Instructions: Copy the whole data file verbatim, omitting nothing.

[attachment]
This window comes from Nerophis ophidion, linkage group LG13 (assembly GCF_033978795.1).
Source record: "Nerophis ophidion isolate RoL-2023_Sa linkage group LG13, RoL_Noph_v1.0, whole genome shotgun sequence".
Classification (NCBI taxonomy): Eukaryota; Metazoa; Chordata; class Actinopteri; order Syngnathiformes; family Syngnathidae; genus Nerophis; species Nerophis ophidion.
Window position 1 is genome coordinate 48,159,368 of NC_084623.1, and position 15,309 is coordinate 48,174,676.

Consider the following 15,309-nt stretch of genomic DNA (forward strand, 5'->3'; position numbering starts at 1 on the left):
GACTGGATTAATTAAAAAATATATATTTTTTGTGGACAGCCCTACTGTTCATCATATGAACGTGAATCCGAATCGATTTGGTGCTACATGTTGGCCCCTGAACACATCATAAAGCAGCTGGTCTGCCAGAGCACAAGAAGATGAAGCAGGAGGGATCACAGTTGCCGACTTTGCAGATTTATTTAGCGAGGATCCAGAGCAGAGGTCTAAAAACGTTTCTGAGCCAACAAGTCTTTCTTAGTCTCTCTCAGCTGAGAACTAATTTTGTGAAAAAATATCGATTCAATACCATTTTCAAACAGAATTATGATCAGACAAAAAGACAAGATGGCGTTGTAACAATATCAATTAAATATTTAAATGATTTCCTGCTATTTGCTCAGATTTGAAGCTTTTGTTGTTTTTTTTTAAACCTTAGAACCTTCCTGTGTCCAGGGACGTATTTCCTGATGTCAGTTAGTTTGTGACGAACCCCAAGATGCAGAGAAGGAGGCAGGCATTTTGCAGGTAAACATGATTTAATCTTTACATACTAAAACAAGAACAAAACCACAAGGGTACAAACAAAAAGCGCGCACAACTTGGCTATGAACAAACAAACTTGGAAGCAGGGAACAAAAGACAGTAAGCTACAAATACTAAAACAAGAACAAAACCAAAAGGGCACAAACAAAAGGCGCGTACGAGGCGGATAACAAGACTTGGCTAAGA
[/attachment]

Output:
This window comes from Nerophis ophidion, linkage group LG13 (assembly GCF_033978795.1).
Source record: "Nerophis ophidion isolate RoL-2023_Sa linkage group LG13, RoL_Noph_v1.0, whole genome shotgun sequence".
Classification (NCBI taxonomy): Eukaryota; Metazoa; Chordata; class Actinopteri; order Syngnathiformes; family Syngnathidae; genus Nerophis; species Nerophis ophidion.
Window position 1 is genome coordinate 48,159,368 of NC_084623.1, and position 15,309 is coordinate 48,174,676.

Consider the following 15,309-nt stretch of genomic DNA (forward strand, 5'->3'; position numbering starts at 1 on the left):
GACTGGATTAATTAAAAAATATATATTTTTTGTGGACAGCCCTACTGTTCATCATATGAACGTGAATCCGAATCGATTTGGTGCTACATGTTGGCCCCTGAACACATCATAAAGCAGCTGGTCTGCCAGAGCACAAGAAGATGAAGCAGGAGGGATCACAGTTGCCGACTTTGCAGATTTATTTAGCGAGGATCCAGAGCAGAGGTCTAAAAACGTTTCTGAGCCAACAAGTCTTTCTTAGTCTCTCTCAGCTGAGAACTAATTTTGTGAAAAAATATCGATTCAATACCATTTTCAAACAGAATTATGATCAGACAAAAAGACAAGATGGCGTTGTAACAATATCAATTAAATATTTAAATGATTTCCTGCTATTTGCTCAGATTTGAAGCTTTTGTTGTTTTTTTTTAAACCTTAGAACCTTCCTGTGTCCAGGGACGTATTTCCTGATGTCAGTTAGTTTGTGACGAACCCCAAGATGCAGAGAAGGAGGCAGGCATTTTGCAGGTAAACATGATTTAATCTTTACATACTAAAACAAGAACAAAACCACAAGGGTACAAACAAAAAGCGCGCACAACTTGGCTATGAACAAACAAACTTGGAAGCAGGGAACAAAAGACAGTAAGCTACAAATACTAAAACAAGAACAAAACCAAAAGGGCACAAACAAAAGGCGCGTACGAGGCGGATAACAAGACTTGGCTAAGA